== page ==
The movie had, as all these types of films usually did, what was called an ‘all-star cast’; Oscar winners Burt Lancaster, George Kennedy, Van Heflin, and Helen Hayes (who would win a second Oscar for her role); as well as other bankable stars as Dean Martin and Jean Seberg; newcomer Jacqueline Bisset, stunningly beautiful who would hit major stardom later in the decade in The Deep; stage actress Maureen Stapleton in one of her first roles and who would later win an Oscar of her own; and assorted others (Gary Collins, for example) in small parts early in their career. The premise of the film is simple: a major airport is in the throes of a several day long snowstorm; it was inspired by the blizzard of the winter of 1966 (which I remember), and how the airport operates in such a crisis, and the personal stories of the airport employees intercrossed with those of several people who pass through the airport. Burt Lancaster plays Mel Bakersfeld, general manager of the airport, who is married to his job and ignores his wife and family as a result. His marriage to Cindy (Dana Wynter) is in shambles, and he’s strongly attracted to the widowed Tanya Livingston (Jean Seberg) who is some sort of manager for Trans Global Airlines (her job is never really defined in the movie; it certainly was in the book–Hailey was nothing if not thorough). They of course don’t act on their attraction, but it’s there–and she is considering a transfer to San Francisco and  ‘fresh start’ since they have no future. He fights with his wife several times on the phone, mostly to show how unreasonable she is–obviously his job should come before his wife and family! Dean Martin plays asshole pilot Vernon Demerest, who also happens to be Mel’s brother-in-law, married to Mel’s sister (played by Barbara Hale, best known for playing Della Street on the original Perry Mason series). He’s a great pilot, but a dick–and he and Mel disagree frequently about airport operations, etc. He’s also having an affair–the latest of many–with co-worker Gwen Meighan (Jacqueline Bisset), who tells him before they work their flight to Rome that she’s pregnant–including the icy line “You can stop twisting your wedding ring, I know you’re married”–which in turn doesn’t really either of them sympathetic. The head of Customs and Immigration’s niece is also going to be on the Rome flight…as it soon becomes apparent that this particular flight is going to be the film’s focus and everyone’s paths are going to cross in some way regarding Trans Global Flight 22, The Golden Argosy. Helen Hayes plays Ada Quonsett, an older woman who stows away on flights to try to visit her daughter and grandchildren in New York, caught and being sent back to Los Angeles, but she manages to evade her watcher and sneak aboard Flight 22. Also on the flight is D. O. Guerrero, a bankrupt failure with mental problems and lots of debts who also happens to be a demolitions expert, and his briefcase, which contains a bomb. He wants to blow up the plane so his wife (coffee shop waitress Inez, played by Maureen Stapleton) will collect on his flight insurance. (He’s played by Van Heflin.) This is before security, metal detectors, etc., and the rash of hijackings in the late 1960’s and early 1970’s started the change to tighter airport security (so many New York to Florida flights were hijacked and redirected to Havana that it became a joke in the zeitgeist; “my flight was hijacked to Cuba.'” Of course, after the flight takes off it becomes apparent to those on the ground that he must have a bomb; the flight crew tries to get it from him with the end result he sets it off in the bathroom, blowing a hole in the side of the plane and causing explosive decompression. Gwen was trying to get into the bathroom to him when the bomb goes off and experiences severe injuries. The damaged plane has to return to Chicago as all other airports are closed; and of course, the issue of the big runway being blocked by a plane stuck in the snow that opens the movie now becomes crucial; the plane must be moved because the damaged aircraft needs as much room as possible to land, since its rudder, and steering are damaged which means the brakes might be as well.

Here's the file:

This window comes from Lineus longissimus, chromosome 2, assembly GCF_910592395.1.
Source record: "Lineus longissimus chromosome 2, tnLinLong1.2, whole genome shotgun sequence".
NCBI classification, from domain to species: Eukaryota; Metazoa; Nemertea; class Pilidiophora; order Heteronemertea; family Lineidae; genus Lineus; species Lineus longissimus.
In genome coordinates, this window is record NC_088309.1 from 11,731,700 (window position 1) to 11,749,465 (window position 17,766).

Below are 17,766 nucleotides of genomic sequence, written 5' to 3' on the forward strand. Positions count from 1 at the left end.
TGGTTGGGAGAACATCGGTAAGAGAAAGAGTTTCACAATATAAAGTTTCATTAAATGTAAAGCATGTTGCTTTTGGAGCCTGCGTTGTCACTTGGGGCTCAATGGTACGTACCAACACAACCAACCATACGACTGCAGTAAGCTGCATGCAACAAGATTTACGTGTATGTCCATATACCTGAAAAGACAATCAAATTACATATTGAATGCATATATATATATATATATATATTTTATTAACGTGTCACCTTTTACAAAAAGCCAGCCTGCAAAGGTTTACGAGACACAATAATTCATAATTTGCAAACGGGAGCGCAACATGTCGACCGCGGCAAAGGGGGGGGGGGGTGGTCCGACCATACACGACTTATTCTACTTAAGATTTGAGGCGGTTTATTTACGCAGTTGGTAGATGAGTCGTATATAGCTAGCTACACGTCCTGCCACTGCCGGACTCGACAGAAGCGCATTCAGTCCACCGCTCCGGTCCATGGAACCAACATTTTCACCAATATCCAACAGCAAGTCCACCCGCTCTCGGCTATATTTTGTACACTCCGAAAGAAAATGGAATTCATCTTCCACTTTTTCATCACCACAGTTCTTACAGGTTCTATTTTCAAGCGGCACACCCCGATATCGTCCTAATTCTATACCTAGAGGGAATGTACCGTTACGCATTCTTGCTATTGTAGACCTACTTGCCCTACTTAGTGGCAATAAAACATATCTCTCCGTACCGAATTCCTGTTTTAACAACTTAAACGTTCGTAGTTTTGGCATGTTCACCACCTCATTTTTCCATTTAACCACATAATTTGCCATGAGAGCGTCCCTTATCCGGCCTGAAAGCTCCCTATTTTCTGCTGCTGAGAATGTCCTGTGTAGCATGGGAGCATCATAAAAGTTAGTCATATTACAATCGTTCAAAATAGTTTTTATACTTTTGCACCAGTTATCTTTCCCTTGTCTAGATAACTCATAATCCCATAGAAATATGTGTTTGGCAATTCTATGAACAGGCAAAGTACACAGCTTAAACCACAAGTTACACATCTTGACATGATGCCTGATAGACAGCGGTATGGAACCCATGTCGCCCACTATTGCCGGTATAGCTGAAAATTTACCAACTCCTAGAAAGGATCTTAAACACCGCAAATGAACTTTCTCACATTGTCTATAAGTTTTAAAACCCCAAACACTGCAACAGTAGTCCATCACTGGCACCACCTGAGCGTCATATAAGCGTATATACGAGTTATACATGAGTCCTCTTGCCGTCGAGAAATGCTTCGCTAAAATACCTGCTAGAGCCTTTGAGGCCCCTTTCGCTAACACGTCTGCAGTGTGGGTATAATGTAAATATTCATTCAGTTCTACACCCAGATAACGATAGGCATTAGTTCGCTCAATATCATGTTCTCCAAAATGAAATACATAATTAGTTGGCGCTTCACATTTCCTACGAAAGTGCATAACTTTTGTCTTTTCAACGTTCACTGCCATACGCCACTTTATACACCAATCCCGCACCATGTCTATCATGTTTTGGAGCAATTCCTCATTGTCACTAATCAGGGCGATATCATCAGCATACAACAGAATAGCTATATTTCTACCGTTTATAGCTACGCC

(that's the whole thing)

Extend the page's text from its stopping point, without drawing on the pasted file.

Complicated, right? Of course the plane gets moved, and the flight lands safely. Mel’s wife admits she is having an affair and wants a divorce, and it looks like asshole Vern might do the right thing with Gwen after all. At least if Mel and Tanya get involved, they’ll be together at the airport all the time, although as they prepare to drive off together at the end, there’s another crisis…but this time Mel says “let him handle it” which means…what, exactly? He’s not going to be a workaholic anymore?